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Sustainable living

Looking at the planet today, you might be forgiven to think "OMG, it's too big a task. What can I do? Nothing..." Yes, we are faced with a colossal task if we want to save the planet we call home. BUT: there is not just one of us, there are billions of us that all together are one humankind. If we all become one task force, we can easily pull it off. I am a big fan of Bruce Lipton who says that we create our reality with our beliefs, so the first essential requirement to pull this off would be to actually believe we can.


I’ve gradually become more conscious of the impact my daily shopping decisions have on the planet and I thought I’ll share some of the things I’ve done. Please comment below with other ideas - together, we can do this!


As humans, we are creatures of habit. We buy the same washing powder without thinking, we eat roughly the same food every week, we choose the same things, out of habit. So all it’s going to take is a change of habit, a conscious effort to make better choices for us and the planet every day. These conscious choices, repeated often enough, will quickly form new habits. Just as each one of us does stuff today that's not good for Mother Earth or our own well-being, each one of us can do the right thing easily every day once these new habits have been formed.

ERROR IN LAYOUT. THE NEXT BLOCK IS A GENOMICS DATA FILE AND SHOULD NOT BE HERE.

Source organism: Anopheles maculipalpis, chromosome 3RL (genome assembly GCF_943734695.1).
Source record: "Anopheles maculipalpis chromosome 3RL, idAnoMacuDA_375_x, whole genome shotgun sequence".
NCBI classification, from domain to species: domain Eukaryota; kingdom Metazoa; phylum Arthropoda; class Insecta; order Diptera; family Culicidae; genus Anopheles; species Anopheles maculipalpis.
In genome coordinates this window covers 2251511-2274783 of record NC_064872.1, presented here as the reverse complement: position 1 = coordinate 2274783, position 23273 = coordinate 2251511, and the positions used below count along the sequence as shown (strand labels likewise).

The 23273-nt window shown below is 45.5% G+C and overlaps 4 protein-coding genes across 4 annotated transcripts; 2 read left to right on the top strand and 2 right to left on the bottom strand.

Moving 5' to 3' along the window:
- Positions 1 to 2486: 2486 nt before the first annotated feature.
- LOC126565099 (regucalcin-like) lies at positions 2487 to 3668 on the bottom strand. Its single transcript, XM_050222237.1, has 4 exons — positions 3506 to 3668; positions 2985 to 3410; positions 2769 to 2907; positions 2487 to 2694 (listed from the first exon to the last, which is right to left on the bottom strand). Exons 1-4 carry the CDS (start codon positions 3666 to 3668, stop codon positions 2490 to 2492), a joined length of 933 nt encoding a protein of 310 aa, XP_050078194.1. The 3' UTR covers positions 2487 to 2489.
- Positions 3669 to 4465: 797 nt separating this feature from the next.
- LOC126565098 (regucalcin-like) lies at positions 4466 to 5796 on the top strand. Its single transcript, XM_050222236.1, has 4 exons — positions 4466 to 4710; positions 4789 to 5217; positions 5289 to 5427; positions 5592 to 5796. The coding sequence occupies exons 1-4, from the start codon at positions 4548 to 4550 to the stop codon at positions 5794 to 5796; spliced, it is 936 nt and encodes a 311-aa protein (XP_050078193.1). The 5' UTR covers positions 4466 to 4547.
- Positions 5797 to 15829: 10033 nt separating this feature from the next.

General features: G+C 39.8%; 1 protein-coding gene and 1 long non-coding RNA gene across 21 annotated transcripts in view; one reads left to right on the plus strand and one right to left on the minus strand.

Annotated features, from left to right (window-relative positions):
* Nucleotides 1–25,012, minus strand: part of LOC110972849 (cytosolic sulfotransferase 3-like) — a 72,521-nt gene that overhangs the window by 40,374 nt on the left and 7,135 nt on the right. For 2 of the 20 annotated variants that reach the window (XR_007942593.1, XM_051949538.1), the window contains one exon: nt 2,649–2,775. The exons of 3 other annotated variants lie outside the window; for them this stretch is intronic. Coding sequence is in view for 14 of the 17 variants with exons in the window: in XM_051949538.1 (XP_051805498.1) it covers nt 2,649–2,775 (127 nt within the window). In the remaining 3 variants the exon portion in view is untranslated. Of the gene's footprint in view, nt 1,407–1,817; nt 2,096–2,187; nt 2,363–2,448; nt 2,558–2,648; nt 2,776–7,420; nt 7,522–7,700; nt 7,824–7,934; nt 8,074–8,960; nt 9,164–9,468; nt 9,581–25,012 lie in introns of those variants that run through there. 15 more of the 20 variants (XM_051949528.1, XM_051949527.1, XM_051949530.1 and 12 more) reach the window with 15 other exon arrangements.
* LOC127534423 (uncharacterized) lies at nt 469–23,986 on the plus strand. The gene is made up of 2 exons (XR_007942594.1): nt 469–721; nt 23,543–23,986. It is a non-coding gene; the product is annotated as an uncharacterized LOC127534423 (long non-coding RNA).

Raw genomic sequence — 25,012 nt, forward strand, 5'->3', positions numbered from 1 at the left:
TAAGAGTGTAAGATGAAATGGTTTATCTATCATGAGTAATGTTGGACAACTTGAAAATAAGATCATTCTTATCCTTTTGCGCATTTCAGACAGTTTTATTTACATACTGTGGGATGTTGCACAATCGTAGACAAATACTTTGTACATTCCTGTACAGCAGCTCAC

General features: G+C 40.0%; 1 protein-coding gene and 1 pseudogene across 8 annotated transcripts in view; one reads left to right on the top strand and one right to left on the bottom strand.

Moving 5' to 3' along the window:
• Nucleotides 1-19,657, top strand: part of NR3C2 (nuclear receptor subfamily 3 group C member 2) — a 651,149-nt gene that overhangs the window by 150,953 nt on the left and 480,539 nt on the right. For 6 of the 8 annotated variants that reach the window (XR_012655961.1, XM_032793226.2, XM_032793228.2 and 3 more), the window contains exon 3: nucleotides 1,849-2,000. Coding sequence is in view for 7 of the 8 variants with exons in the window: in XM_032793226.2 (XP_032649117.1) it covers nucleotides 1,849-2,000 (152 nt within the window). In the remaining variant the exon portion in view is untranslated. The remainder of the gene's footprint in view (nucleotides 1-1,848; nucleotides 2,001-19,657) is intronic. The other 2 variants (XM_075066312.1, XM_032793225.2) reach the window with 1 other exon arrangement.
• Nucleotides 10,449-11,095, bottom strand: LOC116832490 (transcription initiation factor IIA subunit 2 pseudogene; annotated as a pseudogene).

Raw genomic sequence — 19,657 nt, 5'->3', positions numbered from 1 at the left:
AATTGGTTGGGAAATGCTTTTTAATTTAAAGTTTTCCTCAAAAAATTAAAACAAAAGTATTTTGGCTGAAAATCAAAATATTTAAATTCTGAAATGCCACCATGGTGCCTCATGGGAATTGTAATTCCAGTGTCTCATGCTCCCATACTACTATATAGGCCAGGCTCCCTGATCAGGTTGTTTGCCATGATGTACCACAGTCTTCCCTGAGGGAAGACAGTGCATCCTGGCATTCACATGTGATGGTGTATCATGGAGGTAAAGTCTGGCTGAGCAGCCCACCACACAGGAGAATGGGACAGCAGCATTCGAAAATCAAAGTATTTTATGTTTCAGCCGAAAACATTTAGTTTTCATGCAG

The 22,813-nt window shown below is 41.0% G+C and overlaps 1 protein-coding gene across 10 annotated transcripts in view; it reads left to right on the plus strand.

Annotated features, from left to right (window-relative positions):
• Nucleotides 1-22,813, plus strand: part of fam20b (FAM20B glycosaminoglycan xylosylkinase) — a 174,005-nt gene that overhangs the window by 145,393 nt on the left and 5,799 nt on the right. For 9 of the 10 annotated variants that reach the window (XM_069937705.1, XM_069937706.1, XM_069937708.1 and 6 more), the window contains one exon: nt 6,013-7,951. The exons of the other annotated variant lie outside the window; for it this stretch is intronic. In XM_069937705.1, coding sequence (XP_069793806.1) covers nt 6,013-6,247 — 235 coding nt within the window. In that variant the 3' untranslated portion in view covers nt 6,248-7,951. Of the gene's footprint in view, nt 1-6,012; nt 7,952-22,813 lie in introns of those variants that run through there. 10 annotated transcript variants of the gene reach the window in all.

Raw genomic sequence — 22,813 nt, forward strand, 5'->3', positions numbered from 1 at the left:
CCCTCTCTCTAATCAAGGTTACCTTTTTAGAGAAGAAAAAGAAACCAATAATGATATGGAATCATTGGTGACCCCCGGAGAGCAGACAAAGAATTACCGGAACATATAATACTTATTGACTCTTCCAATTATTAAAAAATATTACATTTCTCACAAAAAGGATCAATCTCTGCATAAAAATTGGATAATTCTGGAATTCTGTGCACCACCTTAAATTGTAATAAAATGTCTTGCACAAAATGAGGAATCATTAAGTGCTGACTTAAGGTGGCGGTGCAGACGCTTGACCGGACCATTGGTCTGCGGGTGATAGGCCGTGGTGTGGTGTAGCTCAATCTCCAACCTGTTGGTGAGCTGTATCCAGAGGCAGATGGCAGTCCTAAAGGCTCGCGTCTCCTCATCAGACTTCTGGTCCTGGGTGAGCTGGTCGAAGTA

So here is a list of things to start with, just some ideas that you may or may not already be doing anyway.


Switch your energy supplier


If you’re not already with a green energy supplier, make 2021 the year you switch. You might be surprised to find that as a new customer your rates will actually be cheaper than what you’re currently on. Once the first year is over, green rates can be slightly higher, but for us it was around £19 a month, which I was prepared to pay if it meant our energy was 100% green. I realize not everyone will be able to afford this monthly surplus, but even if just those that can do it, the planet will be better off. Green energy suppliers still use the same National Grid, so it is just a question of who you get your bill from, nothing else changes.


Just as with energy suppliers in general, it’s worth checking every year before you renew, that your conditions are still the best available. There is a lot of competition even if you go totally green and it’s worth checking out different suppliers or renegotiating your contract. WHICH Best Buy UK green energy supplier is Octopus Energy. We switched to them last year and they have been outstanding. Their billing is really clear and their customer service is excellent.